The broadcasters’ efforts were successful, with their 2021 fees generally being the same or lower than 2020 fees, and the FCC launching a proceeding to reform its regulatory fee methodology more generally.  Over the more than two and a half decades that broadcasters have been paying annual regulatory fees, the communications landscape in the U.S. has changed dramatically, with many new entrants, products and business models having been introduced.  Much of that change has been made possible through rulemaking and spectrum reallocation activities of the FCC, including many that reduced the spectrum available for broadcasting and/or increased interference to broadcasters.

Because of their position as licensees, however, broadcasters have had to pay for the FCC’s operating expenses while many of their unlicensed competitors do not.  Given the stakes for the future, it is important for broadcasters to remain engaged for this rulemaking proceeding, as it represents the greatest chance of altering a fee methodology that has consistently overcharged broadcasters in comparison to other FCC beneficiaries.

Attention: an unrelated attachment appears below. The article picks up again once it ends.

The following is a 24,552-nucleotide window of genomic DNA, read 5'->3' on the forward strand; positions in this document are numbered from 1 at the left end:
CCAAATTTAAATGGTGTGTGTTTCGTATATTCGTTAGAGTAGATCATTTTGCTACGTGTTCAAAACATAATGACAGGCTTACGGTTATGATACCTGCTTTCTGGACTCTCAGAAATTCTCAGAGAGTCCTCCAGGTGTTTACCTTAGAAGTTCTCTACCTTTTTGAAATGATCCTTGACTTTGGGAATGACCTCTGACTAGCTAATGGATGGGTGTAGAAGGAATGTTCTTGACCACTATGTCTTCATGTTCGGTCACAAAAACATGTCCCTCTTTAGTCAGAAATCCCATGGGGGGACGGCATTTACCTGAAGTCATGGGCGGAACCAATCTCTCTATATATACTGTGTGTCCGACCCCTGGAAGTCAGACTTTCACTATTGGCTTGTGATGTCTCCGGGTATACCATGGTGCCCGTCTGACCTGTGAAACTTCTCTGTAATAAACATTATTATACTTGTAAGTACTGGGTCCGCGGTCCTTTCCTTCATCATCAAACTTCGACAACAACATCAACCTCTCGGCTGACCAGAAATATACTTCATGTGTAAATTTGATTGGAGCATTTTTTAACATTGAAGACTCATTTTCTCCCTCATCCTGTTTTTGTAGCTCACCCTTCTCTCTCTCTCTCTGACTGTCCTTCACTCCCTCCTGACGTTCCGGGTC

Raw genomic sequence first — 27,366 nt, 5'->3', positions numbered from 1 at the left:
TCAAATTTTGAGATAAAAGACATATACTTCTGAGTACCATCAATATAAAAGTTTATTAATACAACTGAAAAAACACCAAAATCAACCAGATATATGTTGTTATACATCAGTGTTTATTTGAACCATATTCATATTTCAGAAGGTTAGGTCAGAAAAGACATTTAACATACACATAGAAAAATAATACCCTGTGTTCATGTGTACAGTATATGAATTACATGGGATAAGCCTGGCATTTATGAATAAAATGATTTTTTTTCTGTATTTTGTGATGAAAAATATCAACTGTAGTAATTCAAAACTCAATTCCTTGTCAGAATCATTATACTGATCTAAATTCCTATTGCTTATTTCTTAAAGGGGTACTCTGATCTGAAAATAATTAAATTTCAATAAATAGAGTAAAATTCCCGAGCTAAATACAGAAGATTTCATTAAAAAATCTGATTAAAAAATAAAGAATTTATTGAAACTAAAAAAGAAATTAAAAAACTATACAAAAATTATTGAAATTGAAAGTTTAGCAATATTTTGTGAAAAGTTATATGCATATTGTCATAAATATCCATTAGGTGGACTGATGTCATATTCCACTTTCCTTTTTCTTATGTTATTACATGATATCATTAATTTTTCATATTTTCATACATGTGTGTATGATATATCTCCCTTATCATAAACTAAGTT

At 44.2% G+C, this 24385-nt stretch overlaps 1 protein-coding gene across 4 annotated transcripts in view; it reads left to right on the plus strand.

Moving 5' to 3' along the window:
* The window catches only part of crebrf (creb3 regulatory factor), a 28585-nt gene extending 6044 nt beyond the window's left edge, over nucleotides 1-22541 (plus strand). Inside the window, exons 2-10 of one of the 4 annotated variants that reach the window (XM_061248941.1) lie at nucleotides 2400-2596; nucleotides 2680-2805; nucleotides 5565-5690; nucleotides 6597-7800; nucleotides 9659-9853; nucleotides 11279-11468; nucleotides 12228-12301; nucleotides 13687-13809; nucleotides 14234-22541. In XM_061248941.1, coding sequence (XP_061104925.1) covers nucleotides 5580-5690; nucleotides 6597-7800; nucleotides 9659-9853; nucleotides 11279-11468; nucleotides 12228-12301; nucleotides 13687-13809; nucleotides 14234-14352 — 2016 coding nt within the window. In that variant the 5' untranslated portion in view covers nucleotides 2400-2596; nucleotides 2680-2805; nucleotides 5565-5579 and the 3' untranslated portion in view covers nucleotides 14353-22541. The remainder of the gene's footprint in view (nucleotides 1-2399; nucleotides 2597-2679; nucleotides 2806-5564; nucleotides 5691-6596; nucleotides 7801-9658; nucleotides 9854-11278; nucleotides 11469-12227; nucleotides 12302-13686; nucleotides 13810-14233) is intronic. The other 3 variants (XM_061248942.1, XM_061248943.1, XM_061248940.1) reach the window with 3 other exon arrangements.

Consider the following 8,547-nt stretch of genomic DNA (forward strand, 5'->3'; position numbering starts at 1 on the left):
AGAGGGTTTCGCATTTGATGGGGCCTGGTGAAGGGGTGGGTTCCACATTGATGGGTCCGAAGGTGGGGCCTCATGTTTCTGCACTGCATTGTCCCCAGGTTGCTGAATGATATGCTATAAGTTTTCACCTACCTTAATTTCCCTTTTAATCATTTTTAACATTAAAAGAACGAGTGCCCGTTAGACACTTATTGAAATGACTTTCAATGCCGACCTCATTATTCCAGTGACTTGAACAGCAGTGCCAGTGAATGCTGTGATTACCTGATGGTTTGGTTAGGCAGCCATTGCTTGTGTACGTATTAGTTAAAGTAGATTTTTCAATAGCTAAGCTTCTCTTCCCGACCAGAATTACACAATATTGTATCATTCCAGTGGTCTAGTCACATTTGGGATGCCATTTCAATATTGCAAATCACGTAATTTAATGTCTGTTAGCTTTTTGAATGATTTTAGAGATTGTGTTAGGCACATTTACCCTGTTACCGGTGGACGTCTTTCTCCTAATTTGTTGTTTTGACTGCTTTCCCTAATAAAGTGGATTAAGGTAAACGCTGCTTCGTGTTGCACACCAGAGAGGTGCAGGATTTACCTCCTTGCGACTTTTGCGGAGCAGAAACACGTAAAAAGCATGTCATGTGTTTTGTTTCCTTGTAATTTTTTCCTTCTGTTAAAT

Only part of the solution rests with the FCC, however.  Because the regulatory fee obligation originates from Congress, it is important for broadcasters to be conversant on the subject and prepared to address it with legislators.  Broadcasters wishing to better understand the congressional regulatory fee mandate as implemented by the FCC may wish to read the summary of the State Broadcasters Associations’ ex parte meeting with Acting Chairwoman Rosenworcel, or their Joint Reply Comments in this year’s regulatory fee proceeding.

In the meantime, make sure your regulatory fees are paid by midnight (East Coast time) on September 24, 2021.

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Bringing to a close the process initiated with the adoption of the Secure and Trusted Communications Act of 2019, the FCC’s Public Safety and Homeland Security Bureau released its list of communications equipment and services that it has deemed to pose an unacceptable risk to U.S. national security. U.S.-based service providers are prohibited from receiving federal subsidies for purchasing the listed communications equipment or services (Covered List), and service providers will be given an opportunity to receive federal funds to subsidize the removal and replacement of the communications equipment and services included on the Covered List.